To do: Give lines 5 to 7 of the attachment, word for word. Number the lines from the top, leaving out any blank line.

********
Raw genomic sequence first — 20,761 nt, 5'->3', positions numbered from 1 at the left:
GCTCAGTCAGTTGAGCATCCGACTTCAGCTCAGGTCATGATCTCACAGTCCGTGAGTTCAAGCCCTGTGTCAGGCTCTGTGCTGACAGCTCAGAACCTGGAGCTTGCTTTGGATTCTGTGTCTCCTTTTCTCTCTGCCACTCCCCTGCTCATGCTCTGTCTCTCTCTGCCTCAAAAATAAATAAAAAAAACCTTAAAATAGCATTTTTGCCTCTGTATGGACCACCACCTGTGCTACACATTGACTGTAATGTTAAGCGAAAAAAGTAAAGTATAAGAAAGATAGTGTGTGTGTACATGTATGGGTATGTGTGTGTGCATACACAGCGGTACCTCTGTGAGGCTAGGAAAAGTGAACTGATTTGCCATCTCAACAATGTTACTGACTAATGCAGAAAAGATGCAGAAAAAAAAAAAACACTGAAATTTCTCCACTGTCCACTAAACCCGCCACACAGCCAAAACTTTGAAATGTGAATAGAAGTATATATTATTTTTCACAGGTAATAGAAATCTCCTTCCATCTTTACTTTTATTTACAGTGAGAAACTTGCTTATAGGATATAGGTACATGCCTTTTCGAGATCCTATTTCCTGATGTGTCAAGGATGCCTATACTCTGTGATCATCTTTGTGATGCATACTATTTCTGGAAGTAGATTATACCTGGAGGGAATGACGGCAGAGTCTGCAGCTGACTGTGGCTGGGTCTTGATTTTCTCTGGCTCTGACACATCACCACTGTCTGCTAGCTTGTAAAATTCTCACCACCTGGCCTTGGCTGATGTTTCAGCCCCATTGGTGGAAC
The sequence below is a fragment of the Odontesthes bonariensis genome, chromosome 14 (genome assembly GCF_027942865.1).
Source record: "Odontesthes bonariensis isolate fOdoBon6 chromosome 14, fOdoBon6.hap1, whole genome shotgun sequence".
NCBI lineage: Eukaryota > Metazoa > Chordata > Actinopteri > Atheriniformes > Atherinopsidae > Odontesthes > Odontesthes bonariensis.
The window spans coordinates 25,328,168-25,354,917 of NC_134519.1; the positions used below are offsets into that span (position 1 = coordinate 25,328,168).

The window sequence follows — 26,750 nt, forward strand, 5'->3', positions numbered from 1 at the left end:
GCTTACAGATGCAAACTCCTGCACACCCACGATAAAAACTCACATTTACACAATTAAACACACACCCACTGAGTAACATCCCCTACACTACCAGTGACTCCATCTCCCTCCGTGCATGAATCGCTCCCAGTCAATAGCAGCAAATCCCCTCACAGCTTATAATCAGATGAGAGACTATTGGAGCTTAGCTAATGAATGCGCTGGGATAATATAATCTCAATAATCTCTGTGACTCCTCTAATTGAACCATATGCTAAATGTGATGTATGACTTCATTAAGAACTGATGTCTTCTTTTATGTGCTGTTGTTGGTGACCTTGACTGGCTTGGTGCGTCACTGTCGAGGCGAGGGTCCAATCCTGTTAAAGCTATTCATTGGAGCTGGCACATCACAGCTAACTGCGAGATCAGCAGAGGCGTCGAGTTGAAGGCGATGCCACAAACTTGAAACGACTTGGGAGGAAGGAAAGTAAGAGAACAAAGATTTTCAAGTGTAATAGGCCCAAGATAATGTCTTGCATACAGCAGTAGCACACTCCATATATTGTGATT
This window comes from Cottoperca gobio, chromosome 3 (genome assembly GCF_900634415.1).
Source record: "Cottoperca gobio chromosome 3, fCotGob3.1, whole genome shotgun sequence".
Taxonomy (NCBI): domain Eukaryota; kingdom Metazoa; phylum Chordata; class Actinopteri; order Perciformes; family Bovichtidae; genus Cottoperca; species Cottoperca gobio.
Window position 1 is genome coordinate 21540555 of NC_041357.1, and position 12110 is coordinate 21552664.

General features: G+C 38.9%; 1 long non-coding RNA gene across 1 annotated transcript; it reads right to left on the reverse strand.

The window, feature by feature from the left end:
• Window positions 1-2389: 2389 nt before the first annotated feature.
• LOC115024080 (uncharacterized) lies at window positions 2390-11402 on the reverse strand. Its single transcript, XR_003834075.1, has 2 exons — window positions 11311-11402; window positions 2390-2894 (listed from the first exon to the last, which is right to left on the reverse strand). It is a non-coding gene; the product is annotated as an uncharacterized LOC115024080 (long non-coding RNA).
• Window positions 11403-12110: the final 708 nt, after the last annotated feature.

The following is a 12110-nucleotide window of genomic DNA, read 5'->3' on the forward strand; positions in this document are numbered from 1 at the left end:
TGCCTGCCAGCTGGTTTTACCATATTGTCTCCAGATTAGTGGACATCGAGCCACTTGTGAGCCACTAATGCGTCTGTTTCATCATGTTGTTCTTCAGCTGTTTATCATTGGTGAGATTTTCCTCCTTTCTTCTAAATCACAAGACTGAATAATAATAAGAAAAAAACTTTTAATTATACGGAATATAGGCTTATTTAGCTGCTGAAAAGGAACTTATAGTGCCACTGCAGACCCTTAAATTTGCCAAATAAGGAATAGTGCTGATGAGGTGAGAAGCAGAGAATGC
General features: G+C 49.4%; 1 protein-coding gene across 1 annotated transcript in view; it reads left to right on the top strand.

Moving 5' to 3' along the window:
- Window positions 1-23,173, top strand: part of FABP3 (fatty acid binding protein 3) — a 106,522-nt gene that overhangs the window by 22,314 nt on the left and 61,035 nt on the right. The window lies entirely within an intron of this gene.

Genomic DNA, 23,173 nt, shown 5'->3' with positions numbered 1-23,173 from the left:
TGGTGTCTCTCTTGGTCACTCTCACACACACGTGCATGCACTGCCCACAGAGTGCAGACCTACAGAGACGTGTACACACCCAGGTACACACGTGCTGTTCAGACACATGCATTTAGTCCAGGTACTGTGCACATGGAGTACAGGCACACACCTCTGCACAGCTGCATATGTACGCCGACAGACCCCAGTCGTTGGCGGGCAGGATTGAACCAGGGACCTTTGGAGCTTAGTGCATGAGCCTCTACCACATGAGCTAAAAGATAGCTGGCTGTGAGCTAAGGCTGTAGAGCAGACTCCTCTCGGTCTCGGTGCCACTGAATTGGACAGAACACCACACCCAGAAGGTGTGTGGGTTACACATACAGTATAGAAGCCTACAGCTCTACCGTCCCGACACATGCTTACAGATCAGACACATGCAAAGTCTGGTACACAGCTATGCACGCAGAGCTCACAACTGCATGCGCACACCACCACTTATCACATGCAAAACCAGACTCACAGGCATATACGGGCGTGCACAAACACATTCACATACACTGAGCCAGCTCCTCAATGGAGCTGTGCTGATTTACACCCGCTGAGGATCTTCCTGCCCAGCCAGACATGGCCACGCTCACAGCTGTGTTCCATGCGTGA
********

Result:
NCBI lineage: Eukaryota > Metazoa > Chordata > Actinopteri > Atheriniformes > Atherinopsidae > Odontesthes > Odontesthes bonariensis.
The window spans coordinates 25,328,168-25,354,917 of NC_134519.1; the positions used below are offsets into that span (position 1 = coordinate 25,328,168).

The window sequence follows — 26,750 nt, forward strand, 5'->3', positions numbered from 1 at the left end: